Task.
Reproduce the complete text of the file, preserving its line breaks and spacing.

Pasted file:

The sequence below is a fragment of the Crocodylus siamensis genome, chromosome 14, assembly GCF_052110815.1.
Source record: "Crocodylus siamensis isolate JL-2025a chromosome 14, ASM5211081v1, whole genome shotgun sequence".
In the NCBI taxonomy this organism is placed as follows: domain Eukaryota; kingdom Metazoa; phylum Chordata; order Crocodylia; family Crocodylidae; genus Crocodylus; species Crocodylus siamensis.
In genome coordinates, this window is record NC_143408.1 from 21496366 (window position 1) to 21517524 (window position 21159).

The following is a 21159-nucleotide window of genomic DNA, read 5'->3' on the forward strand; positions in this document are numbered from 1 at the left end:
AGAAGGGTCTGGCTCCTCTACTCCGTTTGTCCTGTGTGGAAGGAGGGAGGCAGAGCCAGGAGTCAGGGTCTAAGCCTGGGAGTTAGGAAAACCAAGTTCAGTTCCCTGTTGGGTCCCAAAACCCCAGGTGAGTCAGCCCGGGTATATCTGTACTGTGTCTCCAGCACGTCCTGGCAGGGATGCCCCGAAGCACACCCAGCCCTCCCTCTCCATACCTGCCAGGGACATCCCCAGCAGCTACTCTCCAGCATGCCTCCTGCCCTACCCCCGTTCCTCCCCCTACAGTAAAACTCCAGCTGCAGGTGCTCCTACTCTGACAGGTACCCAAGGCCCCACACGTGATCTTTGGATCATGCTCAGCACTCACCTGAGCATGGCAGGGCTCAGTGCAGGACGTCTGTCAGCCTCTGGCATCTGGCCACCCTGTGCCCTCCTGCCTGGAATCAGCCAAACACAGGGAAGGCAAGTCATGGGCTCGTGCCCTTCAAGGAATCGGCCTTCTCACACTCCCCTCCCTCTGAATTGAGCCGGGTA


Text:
The sequence below is a fragment of the Crocodylus siamensis genome, chromosome 14, assembly GCF_052110815.1.
Source record: "Crocodylus siamensis isolate JL-2025a chromosome 14, ASM5211081v1, whole genome shotgun sequence".
In the NCBI taxonomy this organism is placed as follows: domain Eukaryota; kingdom Metazoa; phylum Chordata; order Crocodylia; family Crocodylidae; genus Crocodylus; species Crocodylus siamensis.
In genome coordinates, this window is record NC_143408.1 from 21496366 (window position 1) to 21517524 (window position 21159).

The following is a 21159-nucleotide window of genomic DNA, read 5'->3' on the forward strand; positions in this document are numbered from 1 at the left end:
AGAAGGGTCTGGCTCCTCTACTCCGTTTGTCCTGTGTGGAAGGAGGGAGGCAGAGCCAGGAGTCAGGGTCTAAGCCTGGGAGTTAGGAAAACCAAGTTCAGTTCCCTGTTGGGTCCCAAAACCCCAGGTGAGTCAGCCCGGGTATATCTGTACTGTGTCTCCAGCACGTCCTGGCAGGGATGCCCCGAAGCACACCCAGCCCTCCCTCTCCATACCTGCCAGGGACATCCCCAGCAGCTACTCTCCAGCATGCCTCCTGCCCTACCCCCGTTCCTCCCCCTACAGTAAAACTCCAGCTGCAGGTGCTCCTACTCTGACAGGTACCCAAGGCCCCACACGTGATCTTTGGATCATGCTCAGCACTCACCTGAGCATGGCAGGGCTCAGTGCAGGACGTCTGTCAGCCTCTGGCATCTGGCCACCCTGTGCCCTCCTGCCTGGAATCAGCCAAACACAGGGAAGGCAAGTCATGGGCTCGTGCCCTTCAAGGAATCGGCCTTCTCACACTCCCCTCCCTCTGAATTGAGCCGGGTA